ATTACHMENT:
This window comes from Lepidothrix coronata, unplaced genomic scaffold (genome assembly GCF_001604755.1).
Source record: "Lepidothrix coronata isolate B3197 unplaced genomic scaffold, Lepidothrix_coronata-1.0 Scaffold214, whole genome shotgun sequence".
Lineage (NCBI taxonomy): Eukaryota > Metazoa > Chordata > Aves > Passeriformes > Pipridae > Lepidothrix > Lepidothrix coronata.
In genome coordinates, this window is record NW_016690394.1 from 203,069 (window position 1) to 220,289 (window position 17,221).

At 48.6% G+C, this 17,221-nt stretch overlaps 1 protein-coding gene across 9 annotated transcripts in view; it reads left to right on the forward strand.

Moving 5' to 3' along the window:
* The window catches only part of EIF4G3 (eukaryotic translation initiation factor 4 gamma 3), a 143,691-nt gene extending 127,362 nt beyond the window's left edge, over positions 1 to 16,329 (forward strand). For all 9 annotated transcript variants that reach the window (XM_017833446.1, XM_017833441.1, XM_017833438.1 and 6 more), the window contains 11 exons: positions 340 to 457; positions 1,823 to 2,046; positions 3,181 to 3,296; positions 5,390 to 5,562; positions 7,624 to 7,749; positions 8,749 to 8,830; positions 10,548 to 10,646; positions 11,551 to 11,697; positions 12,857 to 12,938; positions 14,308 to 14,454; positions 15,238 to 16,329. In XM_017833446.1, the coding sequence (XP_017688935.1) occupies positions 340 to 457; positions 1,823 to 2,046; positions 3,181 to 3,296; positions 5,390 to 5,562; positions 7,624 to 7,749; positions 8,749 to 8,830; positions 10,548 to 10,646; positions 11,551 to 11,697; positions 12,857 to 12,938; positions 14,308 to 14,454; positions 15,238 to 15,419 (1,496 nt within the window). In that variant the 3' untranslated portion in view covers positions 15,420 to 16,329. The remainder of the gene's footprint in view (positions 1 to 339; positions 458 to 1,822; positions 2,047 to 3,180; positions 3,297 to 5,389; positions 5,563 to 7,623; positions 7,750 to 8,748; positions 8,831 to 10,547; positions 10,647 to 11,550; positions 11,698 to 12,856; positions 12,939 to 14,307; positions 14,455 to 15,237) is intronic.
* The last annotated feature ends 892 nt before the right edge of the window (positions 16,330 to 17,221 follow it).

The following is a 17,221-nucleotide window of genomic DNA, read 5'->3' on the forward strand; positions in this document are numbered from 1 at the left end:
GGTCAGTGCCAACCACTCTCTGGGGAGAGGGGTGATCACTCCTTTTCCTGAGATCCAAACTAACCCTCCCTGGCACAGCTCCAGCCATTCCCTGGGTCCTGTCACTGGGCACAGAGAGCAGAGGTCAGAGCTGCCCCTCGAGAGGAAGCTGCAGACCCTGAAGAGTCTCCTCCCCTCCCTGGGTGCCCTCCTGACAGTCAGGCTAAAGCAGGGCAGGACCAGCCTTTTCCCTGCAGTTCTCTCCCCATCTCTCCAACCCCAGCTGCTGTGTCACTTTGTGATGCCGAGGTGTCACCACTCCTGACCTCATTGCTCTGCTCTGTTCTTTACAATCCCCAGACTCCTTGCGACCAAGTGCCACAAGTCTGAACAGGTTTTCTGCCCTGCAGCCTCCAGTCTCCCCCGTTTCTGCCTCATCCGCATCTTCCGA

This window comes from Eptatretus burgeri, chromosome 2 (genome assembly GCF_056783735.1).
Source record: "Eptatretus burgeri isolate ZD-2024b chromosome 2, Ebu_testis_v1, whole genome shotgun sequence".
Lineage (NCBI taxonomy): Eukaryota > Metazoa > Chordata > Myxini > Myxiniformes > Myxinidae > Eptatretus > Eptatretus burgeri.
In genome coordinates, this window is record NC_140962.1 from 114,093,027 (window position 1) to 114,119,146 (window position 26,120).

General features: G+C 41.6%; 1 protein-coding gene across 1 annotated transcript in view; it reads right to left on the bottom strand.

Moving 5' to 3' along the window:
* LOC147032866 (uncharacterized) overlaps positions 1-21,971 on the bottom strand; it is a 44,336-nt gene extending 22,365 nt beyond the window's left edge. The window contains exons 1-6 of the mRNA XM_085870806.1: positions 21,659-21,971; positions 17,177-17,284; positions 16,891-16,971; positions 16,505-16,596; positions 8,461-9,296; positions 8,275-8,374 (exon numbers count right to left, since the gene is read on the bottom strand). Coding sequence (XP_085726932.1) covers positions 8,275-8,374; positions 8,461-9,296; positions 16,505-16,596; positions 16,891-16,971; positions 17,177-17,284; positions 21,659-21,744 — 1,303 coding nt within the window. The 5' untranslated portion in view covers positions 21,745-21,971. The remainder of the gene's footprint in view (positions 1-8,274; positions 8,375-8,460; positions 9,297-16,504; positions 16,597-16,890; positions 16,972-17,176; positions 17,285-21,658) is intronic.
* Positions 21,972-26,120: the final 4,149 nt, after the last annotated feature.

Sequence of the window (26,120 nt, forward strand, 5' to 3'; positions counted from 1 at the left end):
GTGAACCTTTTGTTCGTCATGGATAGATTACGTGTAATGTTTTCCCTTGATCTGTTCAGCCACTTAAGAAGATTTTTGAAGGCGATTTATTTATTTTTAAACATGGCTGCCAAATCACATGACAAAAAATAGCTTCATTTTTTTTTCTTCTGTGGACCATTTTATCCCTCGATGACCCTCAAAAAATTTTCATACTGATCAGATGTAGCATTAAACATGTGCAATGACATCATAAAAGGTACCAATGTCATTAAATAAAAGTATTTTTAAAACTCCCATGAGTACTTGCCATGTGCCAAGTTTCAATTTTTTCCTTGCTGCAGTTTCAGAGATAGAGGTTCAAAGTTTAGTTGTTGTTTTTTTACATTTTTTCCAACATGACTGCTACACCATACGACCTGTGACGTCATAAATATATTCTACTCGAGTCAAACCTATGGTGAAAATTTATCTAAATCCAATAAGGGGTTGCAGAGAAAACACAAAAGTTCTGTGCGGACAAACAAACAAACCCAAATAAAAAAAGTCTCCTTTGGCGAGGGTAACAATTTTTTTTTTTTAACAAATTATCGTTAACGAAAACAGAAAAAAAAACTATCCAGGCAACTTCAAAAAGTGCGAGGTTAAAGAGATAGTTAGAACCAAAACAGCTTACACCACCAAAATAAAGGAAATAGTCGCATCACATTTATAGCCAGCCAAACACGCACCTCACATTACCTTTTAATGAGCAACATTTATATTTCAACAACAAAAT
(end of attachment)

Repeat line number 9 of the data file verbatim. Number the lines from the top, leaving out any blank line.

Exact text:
The following is a 17,221-nucleotide window of genomic DNA, read 5'->3' on the forward strand; positions in this document are numbered from 1 at the left end: